“Help me, Obi-Wan Kenobi, you’re my only hope *static* Help me, Obi-Wan Kenobi, you’re my only hope.” ― Princess Leia’s holographic message to Obi-Wan Kenobi in ‘Star Wars: Episode IV’
My love for holograms starts predictably with the Iron Man series. It is the de facto example I give whenever I have to explain what they are. I’d love to have given a Star Wars example, however, contrary to my presumptions, most people I know haven’t really seen/followed Star Wars (Or maybe I’m hanging out with the wrong people then…That’s a discussion for a later time).
We’ve all seen holograms in the Star Wars series, Iron Man, even Harry Potter shows us some instances of this mixed reality. Holograms, once they become a thing of everyday life, will definitely reinforce my faith in humanity’s ability to make magical things. We are already seeing glimpses of that reality with the now defunct Google Glass project and the awesome Microsoft Hololens. I am not completely convinced with the idea of head mounted displays for mixed reality but I could be wrong; maybe someday we could embed mixed reality devices through contact lenses. Better yet, future generations are born with mixed reality embedded within and in that sense it becomes their only reality.
While assisting Dr. Sarah Kenderdine on the Domelab project at the CSMVS Museum in Mumbai I was introduced to Mr. Anupam Sah (I will refer to him as Sir henceforth) who heads the Heritage Conservation Lab at the Museum. Honestly, it is an amazing space to be in. It is a lab full of conservation professionals, historians and scientists working meticulously and with such intense focus that the space feels almost sacred to the geek in me.
Sir and I began to talk about what we did, about the upcoming exhibition of curated artifacts that the lab had conserved, the problems that emerged and what I could do to help. Those who know me from grad school know my love for data visualization and I was pretty sure from the beginning that there would be a dataviz element in there. This, however, was secondary. The main problem that emerged- a fairly common one in museum exhibits- was the lack of physical space. Museums, on an average, are able to display only 5% of the articles they withhold of which many keep moving between galleries and other museums. How does one show artifacts when there is no place to show them? One instinct was to have a simple picture gallery on a TV screen, the advantages being the high resolution of the screen and the ease of setting up such a system. A 2D surface works well for viewing images or a painting at a distance, but not all artifacts are of the same nature. What happens to 3D objects then? I thought if we can’t re-create the real object, we can always create an illusion of it. That’s when we came up with the idea of creating holograms of objects that cannot be a part of the exhibition but we would have liked them to be.
Holography as a concept, invented by the Hungarian scientist Dennis Gabor, is more than half a decade old. I recalled having seen this DIY project on Youtube about small holograms for the smartphone made with transparent OHP sheets. Essentially, the one I used for the exhibition works on a similar concept of internal reflection of 4 images/videos in synchronization on an acrylic prism; a reconstructed view of a scene in a single plane of light.
I don’t want to explain the details of how holograms work, but for those curious enough, here are a few links to get started:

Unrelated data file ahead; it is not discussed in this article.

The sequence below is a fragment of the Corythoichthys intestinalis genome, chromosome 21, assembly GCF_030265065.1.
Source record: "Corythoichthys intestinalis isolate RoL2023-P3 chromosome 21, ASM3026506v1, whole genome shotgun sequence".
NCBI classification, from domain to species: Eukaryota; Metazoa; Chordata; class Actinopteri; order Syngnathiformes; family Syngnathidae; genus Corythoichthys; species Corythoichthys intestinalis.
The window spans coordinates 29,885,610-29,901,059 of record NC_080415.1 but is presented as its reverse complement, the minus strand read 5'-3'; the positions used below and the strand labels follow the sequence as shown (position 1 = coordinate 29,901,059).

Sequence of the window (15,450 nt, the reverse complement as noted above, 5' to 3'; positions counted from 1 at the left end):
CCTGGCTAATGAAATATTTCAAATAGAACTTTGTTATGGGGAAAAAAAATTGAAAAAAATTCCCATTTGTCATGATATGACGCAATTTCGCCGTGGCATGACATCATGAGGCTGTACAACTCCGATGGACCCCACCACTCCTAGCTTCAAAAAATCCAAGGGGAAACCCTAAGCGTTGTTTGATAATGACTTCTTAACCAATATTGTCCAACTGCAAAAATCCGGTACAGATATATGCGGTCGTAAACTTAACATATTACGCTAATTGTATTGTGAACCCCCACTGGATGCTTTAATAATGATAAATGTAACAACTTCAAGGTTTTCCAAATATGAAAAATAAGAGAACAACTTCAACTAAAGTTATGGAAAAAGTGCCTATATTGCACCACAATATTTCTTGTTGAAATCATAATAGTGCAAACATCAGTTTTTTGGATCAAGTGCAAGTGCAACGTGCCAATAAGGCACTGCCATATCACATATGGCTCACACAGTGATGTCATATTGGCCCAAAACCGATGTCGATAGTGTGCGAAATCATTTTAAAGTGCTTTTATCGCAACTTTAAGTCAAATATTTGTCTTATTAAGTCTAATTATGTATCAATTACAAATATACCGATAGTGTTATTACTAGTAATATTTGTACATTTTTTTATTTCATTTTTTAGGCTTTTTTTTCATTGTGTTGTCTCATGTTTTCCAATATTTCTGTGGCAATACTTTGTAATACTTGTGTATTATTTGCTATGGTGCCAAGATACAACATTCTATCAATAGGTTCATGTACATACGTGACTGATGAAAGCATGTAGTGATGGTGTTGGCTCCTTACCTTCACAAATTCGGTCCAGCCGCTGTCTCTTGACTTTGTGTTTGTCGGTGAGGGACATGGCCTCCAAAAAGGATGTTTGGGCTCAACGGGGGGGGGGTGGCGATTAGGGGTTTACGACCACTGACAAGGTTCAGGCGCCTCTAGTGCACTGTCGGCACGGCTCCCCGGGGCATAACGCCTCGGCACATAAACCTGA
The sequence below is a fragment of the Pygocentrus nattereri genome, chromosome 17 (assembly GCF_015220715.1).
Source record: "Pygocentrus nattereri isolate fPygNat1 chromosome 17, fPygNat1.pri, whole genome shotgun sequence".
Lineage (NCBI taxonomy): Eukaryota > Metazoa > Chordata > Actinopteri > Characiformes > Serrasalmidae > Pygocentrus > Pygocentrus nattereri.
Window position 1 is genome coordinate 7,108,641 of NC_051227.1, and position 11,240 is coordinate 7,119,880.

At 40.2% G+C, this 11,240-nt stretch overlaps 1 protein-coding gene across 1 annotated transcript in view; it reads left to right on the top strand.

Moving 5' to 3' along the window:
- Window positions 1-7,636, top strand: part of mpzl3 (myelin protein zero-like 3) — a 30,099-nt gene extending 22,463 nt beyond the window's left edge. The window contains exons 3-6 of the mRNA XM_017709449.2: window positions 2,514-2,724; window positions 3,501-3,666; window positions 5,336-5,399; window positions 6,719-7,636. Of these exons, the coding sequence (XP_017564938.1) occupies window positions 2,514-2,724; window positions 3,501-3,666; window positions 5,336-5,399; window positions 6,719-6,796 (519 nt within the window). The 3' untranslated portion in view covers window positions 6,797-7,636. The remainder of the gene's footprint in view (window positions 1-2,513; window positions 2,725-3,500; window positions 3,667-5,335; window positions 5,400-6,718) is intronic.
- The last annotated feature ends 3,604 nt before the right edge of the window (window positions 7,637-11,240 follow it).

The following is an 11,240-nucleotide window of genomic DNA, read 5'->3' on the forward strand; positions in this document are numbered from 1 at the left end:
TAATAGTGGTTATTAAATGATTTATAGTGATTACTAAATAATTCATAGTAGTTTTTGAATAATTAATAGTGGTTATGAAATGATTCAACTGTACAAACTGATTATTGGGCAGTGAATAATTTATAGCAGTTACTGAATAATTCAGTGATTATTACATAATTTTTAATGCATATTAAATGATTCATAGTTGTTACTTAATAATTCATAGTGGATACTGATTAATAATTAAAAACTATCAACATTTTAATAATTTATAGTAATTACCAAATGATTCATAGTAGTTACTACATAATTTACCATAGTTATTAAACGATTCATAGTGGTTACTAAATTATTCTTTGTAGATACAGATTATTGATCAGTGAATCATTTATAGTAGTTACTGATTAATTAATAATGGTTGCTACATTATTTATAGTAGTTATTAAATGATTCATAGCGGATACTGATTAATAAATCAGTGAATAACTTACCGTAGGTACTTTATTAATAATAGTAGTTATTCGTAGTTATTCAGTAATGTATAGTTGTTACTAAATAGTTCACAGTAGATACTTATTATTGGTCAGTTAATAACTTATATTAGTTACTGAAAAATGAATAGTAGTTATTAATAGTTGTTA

While working on this project I was in the middle of Elon Musk’s biography and had finished ‘Jugaad Innovation’, both of which emphasize the idea of doing more with less. I was inclined towards the same. The challenge was to create these holograms with as little equipment and resources as possible.
A little bit of common sense, the will to get things done, and a belief that we can figure this out are the most important and often the only qualities needed to do anything.
Of course, anything that has been done can be done better and therein lies the challenge for a novice. Here I was, given this blank canvas, and I had decided to build holograms for a very prominent museum in the country without any experience whatsoever. Best decision ever, right?
Honestly, I had my doubts. I believe that a little bit of common sense, the will to get things done and a belief that we can figure this out are the most important and often the only qualities needed to do anything.
The goal was to create holograms of around 20 objects from different time periods, made of different materials and from different parts of the country. I began with the idea of taking photographs of four faces of an object since we were using a four sided prism. One faces an obvious problem with this approach; static images of an object reflected on the prism create an illusion of 3 dimensions. However, they fail to show the observer interesting details at the edges of these surfaces and we quickly decided to use videos to mitigate these ‘edge cases’. The first thought was to use four cameras facing four sides of the object and rotate the object in a full circle. The cameras would capture four points of view of the rotation simultaneously and a single video would be generated in post processing. However, the cameras and the lenses we had access to were all disparate, which meant a lot of efforts in post processing, not to mention the rent we would have to pay for the equipment. Remember the challenge I had given myself? Yes the ‘do more with less’ one. I had wanted to use a Canon 5D Mark IV for shooting the videos and renting three out (the museum had one in its store) for a few weeks would turn out to be an expensive affair.